Selling eBooks in-Store: One Indie Tells Us How

In January, ABA posted an article that featured two booksellers who were finding creative ways of promoting their websites in-store using QR-codes, the matrix barcodes that are scanable with any barcode reader or camera phone. After two months of using the codes, we got in touch with the folks at McLean & Eakin Booksellers in Petoskey, Michigan to hear how they were working out.

Co-owners Matt and Jessilynn Norcross began by putting the codes on shelf-talkers so that customers could use their smart phones to scan the codes and link up to the store’s website. From there they have the option of buying eBooks from the store’s IndieCommerce site.

“The original intent came about because we saw that people would pull out their phones in the store,” said co-owner Jessilynn Norcross. “Our fear was that they were using our staff picks to buy the books elsewhere.”

Without discourage this browsing practice, Norcross wanted to be able to direct customers to their own e-Store. Along with the QR codes, shelf-talkers throughout the store include the message that McClean & Eakin eBook prices are aligned with the agency model prices. In other words, their eBooks are the same price as anywhere else.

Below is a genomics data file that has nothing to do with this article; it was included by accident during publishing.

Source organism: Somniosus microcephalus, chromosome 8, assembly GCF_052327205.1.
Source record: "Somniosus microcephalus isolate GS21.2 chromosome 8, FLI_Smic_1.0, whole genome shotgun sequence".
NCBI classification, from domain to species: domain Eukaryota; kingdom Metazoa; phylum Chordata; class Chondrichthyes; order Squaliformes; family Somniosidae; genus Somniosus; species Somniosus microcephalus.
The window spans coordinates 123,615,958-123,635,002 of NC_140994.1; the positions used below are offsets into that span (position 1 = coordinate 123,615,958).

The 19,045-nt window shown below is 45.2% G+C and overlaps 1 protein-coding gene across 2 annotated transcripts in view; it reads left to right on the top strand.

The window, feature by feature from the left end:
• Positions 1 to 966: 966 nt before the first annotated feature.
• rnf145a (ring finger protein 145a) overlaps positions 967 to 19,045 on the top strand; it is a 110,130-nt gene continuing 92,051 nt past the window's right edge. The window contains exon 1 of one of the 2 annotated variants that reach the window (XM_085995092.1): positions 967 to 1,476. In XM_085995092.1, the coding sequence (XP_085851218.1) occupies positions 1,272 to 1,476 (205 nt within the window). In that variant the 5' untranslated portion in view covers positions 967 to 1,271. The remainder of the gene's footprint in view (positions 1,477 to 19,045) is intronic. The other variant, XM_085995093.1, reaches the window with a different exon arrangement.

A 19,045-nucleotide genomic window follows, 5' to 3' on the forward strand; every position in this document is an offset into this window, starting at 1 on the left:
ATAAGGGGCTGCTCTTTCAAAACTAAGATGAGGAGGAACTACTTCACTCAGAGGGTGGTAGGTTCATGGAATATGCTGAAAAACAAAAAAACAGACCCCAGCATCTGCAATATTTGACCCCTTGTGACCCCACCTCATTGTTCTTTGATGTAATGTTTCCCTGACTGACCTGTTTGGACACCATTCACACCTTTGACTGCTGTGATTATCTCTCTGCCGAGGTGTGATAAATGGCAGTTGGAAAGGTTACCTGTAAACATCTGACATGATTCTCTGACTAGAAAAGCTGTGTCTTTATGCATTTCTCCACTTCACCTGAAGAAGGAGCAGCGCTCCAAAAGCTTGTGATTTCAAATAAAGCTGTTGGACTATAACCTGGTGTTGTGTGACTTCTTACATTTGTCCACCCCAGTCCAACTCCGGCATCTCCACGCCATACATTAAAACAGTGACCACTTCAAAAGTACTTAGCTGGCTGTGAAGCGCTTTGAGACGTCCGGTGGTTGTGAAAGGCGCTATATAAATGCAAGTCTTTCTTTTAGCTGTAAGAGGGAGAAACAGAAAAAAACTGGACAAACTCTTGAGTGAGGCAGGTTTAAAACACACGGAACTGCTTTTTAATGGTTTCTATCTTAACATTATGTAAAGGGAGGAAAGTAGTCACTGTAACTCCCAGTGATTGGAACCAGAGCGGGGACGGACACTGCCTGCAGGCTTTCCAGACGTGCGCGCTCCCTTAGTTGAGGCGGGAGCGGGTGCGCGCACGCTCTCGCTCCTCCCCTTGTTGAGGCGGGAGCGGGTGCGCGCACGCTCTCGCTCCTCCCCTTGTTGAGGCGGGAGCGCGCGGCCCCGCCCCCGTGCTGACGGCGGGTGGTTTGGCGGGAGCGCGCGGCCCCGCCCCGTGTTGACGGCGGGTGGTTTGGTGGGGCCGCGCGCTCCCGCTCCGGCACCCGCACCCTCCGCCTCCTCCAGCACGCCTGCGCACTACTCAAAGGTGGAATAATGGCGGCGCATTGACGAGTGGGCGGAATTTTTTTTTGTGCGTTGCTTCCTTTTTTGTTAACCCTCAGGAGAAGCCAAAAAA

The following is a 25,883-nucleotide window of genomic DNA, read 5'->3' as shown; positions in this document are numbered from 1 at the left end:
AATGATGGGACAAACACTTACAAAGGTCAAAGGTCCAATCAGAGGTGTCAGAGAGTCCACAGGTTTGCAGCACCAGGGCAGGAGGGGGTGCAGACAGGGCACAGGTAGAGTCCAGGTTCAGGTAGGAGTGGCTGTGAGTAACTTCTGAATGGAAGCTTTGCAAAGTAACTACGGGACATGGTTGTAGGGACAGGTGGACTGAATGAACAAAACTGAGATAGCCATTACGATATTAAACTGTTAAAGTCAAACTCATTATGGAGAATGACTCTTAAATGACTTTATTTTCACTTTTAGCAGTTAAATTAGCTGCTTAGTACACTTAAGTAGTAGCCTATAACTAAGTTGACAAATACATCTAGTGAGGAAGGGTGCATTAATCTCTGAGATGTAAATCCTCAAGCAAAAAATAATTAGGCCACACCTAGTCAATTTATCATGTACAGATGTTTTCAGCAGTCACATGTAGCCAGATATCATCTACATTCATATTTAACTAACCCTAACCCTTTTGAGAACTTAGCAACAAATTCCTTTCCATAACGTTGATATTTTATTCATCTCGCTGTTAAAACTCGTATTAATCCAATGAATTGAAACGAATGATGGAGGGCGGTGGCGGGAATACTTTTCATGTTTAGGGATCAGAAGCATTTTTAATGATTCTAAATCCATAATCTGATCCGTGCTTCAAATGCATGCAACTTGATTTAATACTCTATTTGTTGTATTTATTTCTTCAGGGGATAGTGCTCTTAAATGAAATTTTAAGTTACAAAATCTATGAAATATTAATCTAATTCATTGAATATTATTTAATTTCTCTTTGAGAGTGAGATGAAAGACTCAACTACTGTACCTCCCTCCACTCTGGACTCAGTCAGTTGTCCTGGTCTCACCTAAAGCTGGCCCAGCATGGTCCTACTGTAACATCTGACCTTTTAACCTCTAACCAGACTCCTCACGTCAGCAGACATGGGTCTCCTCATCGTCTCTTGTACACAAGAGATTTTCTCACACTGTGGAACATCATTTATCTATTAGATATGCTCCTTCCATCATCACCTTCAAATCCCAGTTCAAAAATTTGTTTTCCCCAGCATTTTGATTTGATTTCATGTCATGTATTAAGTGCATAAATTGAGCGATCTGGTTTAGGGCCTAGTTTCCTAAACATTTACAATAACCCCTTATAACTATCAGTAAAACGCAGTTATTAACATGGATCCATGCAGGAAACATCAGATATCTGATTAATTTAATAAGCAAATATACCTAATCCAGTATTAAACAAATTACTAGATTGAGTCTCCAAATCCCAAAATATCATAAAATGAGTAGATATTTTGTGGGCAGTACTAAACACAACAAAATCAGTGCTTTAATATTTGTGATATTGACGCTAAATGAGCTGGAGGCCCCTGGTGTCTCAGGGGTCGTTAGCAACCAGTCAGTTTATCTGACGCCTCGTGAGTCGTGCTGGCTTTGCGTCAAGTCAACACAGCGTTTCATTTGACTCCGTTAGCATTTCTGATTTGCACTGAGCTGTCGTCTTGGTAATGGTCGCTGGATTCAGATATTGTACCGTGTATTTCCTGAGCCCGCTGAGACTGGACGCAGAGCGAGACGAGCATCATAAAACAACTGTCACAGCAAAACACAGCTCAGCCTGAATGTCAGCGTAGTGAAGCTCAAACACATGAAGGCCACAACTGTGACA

“It’s a subtle way of reminding customers that we’re online and they can buy their eBooks locally from us.”

But the shelf talkers were just the start for Norcross.

“The shelf talkers are a subtle reminder for people when they’re in the store, but we wanted a way for people to link to our website when they’re away from the store,” said Norcross. “So we put them on event posters and fliers. That way when people see them around town they can scan the codes with their phones and go directly to our website.”

Norcross said they began embracing new technology as a way to reassure customers that, although they’re an independent bookshop, they’re fully in the digital age.

“We can do what the big boys can do,” Norcross said. “We may be old fashion but we’re still tech savv.”

After two months of using the codes, I wanted to hear whether they were helping to increase traffic to the store’s website.

“It’s hard to say,” said Norcross, “but our gut tells us that it is.”

I’d be curious to hear from anyone who’s come across and/or has used these QR-codes in store. Did you end up buying an eBook from that store’s site? Let me know what you think.

(Photo of shelf-talker from American Booksellers Association)

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4 comments
  1. Bobbi said:

    This is a great way for the ‘little guy’ to have that extra customer service that maybe you wouldn’t expect from a small business. Honestly, I see those codes a lot of places, but up until now, had no idea what they were used for. I knew you could scan them with your smart phone, but wasn’t sure why you would, lol. Thank you for enlightening me.

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